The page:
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The Kony 2012 campaign and video has been discussed a lot. This is inevitable after a video has received over a 100 million views. Thoughtful and intelligent analysis has highlighted some of its geo-political over-simplifications and Invisible Children has had its fair share of critics. The hospitalisation of Jason Russell highlighted the overwhelming nature, impact and popularity of the message.

What I’d like to focus on is how perfect a contemporary ‘media artefact’ the video is. I believe it’s an important point in our visual history and I’d argue that it typifies (or maybe expands) James Bridle‘s concept of the New Aesthetic.

What we see with Kony 2012 is the visual, organisational and philosophic language of the network being used in both form and message. The video is made for the internet and is constructed for the facebook generation. Every cut, faux click and zoom utilizes the visual and aesthetic language of our familar digital lives. We watch ‘the internet’ animate before our eyes, with a message that is produced to a point of sentimental perfection.

The facebook timeline becomes the structural device to move us through history, zipping through time we pause at different points in Russell’s life and enter his atemporal reality. We stop, gaze voyeuristically and move on to another vignette.

Google maps is another device used to move us through the space of the narrative. At one point we descend from heaven, into the heart of Africa in a move that reminds me of Charles and Ray Eames’ Powers of Ten.

In many ways this typifies James’ idea of digital ‘ways of seeing’, but it is the collision of both the aesthetic and the political that gives Kony2012 its power. It is using the aesthetic language of the network to mobilise its masses, it’s harnessing the structural formation of digital telecommunications to highlight and change the realities it supports. It is the product and producer of a digital age.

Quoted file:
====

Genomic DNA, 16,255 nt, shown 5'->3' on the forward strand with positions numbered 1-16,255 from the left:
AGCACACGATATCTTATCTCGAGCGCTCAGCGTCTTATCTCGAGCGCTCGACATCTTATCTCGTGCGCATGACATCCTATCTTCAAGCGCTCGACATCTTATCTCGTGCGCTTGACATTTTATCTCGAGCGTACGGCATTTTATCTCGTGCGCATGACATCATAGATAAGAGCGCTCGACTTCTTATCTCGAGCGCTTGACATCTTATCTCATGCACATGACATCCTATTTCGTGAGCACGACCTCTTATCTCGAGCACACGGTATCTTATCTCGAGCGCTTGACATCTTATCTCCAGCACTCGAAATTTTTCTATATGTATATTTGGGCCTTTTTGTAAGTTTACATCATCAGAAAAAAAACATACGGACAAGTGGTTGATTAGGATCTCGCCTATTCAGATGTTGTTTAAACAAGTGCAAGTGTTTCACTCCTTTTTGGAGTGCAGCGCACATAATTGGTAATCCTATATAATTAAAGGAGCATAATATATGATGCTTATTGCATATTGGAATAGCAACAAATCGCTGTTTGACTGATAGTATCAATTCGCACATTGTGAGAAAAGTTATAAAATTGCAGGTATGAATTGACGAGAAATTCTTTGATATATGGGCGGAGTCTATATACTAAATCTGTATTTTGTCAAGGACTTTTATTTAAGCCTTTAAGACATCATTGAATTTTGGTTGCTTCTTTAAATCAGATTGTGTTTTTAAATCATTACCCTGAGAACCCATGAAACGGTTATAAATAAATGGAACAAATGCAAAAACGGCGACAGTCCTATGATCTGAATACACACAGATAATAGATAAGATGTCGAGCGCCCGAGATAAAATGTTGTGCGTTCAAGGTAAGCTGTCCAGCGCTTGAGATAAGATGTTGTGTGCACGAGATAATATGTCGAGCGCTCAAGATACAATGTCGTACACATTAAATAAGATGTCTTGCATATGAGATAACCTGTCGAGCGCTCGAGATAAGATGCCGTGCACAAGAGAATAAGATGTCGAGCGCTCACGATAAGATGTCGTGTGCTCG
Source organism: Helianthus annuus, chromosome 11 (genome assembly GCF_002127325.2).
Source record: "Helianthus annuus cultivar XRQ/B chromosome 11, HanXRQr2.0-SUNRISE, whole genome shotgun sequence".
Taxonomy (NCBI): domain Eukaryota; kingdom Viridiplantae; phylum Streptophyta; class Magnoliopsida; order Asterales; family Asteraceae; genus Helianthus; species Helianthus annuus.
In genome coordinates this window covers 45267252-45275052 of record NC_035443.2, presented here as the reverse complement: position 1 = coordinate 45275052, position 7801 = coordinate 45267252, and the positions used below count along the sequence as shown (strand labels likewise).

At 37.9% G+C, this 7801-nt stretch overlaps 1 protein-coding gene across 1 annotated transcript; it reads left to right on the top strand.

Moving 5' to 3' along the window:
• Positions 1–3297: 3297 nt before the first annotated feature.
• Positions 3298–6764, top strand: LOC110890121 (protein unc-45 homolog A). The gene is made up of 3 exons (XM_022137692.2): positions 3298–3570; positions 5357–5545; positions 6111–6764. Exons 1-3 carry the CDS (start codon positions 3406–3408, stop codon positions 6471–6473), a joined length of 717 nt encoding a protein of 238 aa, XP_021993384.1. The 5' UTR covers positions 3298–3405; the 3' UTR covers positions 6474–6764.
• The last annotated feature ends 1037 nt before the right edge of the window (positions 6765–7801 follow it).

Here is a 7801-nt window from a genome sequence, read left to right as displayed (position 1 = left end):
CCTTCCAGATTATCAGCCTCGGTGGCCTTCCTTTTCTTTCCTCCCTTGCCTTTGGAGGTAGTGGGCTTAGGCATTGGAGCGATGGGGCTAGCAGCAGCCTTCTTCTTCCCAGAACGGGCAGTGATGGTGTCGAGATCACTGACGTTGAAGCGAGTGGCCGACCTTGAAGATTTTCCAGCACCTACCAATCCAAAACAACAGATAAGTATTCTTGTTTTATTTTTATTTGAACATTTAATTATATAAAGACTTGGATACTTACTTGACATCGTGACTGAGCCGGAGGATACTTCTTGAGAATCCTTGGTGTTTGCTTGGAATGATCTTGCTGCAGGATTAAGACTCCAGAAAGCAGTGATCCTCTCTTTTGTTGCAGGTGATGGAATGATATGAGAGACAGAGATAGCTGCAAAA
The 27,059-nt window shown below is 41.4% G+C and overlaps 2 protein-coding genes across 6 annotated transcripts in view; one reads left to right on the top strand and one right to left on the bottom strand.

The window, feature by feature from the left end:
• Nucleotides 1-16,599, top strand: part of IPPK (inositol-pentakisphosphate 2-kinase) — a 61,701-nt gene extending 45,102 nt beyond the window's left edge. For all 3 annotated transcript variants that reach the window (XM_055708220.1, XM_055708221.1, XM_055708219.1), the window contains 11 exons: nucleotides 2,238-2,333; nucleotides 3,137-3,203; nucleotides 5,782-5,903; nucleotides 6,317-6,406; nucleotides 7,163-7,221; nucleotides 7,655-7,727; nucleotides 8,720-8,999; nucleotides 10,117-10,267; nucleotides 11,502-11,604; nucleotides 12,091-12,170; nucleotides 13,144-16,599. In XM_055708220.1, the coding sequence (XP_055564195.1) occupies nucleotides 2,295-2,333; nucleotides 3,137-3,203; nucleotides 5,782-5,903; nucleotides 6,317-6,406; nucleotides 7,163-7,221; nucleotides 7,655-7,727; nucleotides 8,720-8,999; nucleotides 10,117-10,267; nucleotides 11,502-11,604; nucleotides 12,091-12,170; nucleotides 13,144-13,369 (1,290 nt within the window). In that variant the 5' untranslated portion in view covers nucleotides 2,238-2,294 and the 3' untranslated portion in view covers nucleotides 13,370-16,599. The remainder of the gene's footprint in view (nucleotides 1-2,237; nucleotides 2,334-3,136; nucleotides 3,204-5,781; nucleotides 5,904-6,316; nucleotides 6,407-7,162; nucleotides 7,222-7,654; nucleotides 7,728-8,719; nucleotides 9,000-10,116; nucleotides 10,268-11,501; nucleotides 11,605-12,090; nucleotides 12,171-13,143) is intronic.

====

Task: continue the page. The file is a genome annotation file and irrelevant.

After many years, I’ve decided to blog again. Thinking about things has been left to digitally decompose and SB-129 is born. The title of the blog is from a brilliant episode of SpongBob SquarePants: SB-129 follows Squidward’s travels through time – he’s accidentally frozen and wakes 2000 years in the future. Here he’s presented with a reality he is incapable of comprehending, he falls into a momentary FUTURE SHOCK. 

It’s both Squidward’s utter shock at the state of the world and his desire to escape it that makes SB-129 an appropriate title. A time travelling, reluctant futurist. But more than that, the writers of SpongeBob create a keen critique of how the future is visualised and represented:

Squidward: “Why is everything chrome?”

SpongeTron: “Everything is chrome in the future”

Even the ocean floor is chrome. However, what we see is a future that needs constant maintenance; although the future is shiny and consistent, it’s only a thin veneer of the future. At any given moment, chaos can break through and ruin the pristine vision. It’s the idea of constant maintenance that I love, not only is foresight a process of projection, invention, ideology and imagination it is also one of logistics, support and backroom services.

Beyond the obvious critique of cinematic and technological futures being presented in a material form of perfection, SpongeBob engages in the tools of maintenance and adaptation.

There’s a wonderful moment when SpongeTron gets out a hammer to break some ice, however it’s a laser in hammer form. A tool that holds onto the form of the past, almost a skeuomorphism of future things.

I haven’t got a clear remit for the blog, but it’ll be about things that I’m fascinated and possibly annoyed with. Things that need more than 144 characters to explain, explore and discuss. Most likely all things design, technology, speculative production, photography, cinema etc… you know, the usual stuff.

But to reminisce, here was the reason I started my first blog, the reason still stands:

“An Anti-rigour machine; working in an academic environment, i spend an inordinate amount of time critiquing ideas – sometimes, i believe, this restricts them – killing the ridiculous before it gets started.”

Bring on the ridiculous.